- The First Christmas: What the Gospels Really Teach About Jesus’s Birth
- The Last Week: What the Gospels Really Teach About Jesus’s Final Days in Jerusalem
- Meeting Jesus Again for the First Time: The Historical Jesus and the Heart of Contemporary Faith
- Jesus: A New Vision: Spirit, Culture, and the Life of Discipleship
- The First Paul: Reclaiming the Radical Visionary Behind the Church’s Conservative Icon
A recent title by another scholar whom I respect is The Triumph of Christianity: How a Small Band of Outcasts Conquered an Empire. Bart D. Erhman doesn’t break any new ground here, but as in previous works, he manages to make early Church history more palatable for a large audience. He writes well and can manage to find opportunities to be witty with a subject that is not inherently humorous. Most of what we read here is generally covered in any survey of world civilizations, except in far more detail, which is why the book is worth reading for those of us who are not scholars but are nevertheless interested in history, religion, and the evolution of Christianity. Ehrman takes a direct and well-documented approach to explain why Christianity did indeed triumph over all the long-held religious traditions of the classical world.
Again, the titles in this category are not necessarily complex nor heavy. My intent is to introduce books that the rest of us can grasp and appreciate. Some of these would be considered more like apologies than theology, but subject headings are not my focus either. Here are a few books that have had the greatest impact on my thinking.
- Mere Christianity by C. S. Lewis
- The Seven Storey Mountain by Thomas Merton
- Mystery and Manners by Flannery O’Connor
- Waiting for God by Simone Weil
- Heart of Christianity: Rediscovering a Life of Faith by Marcus Borg (I told you I was a fan)
I will add a couple of books here that are much more recent than the previous selections. These two titles by Philip Gulley and James Mulholland changed the way I thought about some fundamental tenants of Christian theology. If Grace Is True: Why God Will Save Every Person presents a radical departure from traditional teaching for most Christians. The element of this book I found most interesting was the authors’ belief in the bodily resurrection of Jesus, which begs the question: do they believe in the supernatural traditions of other major religions, like the stories surrounding Muhammad or Siddhartha Gautama? I decided to email Philip Gulley and put the question directly to him, and he wrote back! He responded, “Yes, bodily resurrection is an issue with which we both continue to struggle.” I truly admire his honesty. The other book by Gulley and Mulholland I recommend is If God Is Love: Rediscovering Grace in an Ungracious World. As idealistic as the premise of this book is (and perhaps a bit naïve in places), these guys make a compelling argument for how challenging it is to truly embrace the teachings of Jesus and the basic tenants of the major world religions.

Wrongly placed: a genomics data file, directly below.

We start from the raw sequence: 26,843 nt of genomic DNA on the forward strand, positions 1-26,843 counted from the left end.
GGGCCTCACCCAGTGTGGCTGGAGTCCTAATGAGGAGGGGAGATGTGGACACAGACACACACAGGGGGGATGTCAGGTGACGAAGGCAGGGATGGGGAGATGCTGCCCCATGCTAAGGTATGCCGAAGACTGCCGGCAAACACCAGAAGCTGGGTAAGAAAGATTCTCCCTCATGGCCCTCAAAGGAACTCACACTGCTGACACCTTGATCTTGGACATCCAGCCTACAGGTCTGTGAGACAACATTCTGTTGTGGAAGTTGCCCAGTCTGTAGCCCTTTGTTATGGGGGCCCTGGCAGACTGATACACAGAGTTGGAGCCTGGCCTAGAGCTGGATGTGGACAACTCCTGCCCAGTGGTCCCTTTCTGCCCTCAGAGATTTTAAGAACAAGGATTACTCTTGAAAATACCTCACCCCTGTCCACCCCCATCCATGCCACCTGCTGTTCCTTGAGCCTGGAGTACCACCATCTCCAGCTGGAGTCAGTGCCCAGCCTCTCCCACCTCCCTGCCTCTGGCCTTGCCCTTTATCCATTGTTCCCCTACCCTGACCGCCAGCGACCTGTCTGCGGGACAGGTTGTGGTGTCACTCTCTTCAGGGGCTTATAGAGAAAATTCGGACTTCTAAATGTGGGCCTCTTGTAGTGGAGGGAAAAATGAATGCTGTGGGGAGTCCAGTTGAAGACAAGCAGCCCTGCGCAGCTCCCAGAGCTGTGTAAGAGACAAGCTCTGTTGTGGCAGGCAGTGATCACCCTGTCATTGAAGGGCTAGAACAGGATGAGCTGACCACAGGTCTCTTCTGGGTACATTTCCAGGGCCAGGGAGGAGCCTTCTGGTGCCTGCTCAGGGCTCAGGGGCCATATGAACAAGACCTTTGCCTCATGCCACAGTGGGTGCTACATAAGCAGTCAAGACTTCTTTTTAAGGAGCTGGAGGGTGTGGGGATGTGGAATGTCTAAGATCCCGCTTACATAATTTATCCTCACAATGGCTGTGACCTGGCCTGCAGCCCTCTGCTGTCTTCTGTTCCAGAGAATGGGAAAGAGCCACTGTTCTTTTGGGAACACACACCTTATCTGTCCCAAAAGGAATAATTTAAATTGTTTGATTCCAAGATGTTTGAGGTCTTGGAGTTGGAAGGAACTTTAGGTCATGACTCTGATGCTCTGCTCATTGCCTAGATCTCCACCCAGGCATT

RELIGION AND SCIENCE
In so many ways, the last 250 years of religious thought and practice have been defined by the conflict between religion and science. My intellectual interests as an adult have been concentrated in these two areas resulting from my heritage and a childhood curiosity about the natural world. Much of my reading that touches on both topics has been in the area of anthropology and evolution. Here are two titles that take a more general and conciliatory approach, one from a scientist and one from a minister. Stephen Jay Gould’s Rocks of Ages: Science and Religion in the Fullness of Life allows science and religion to coexist peacefully in a position of respectful noninterference. Science defines the natural world; religion our moral world in recognition of their separate spheres of influence. More recent scholars have scoffed at Gould’s compromise, especially scientists and humanists, but I still believe the concept is worth considering.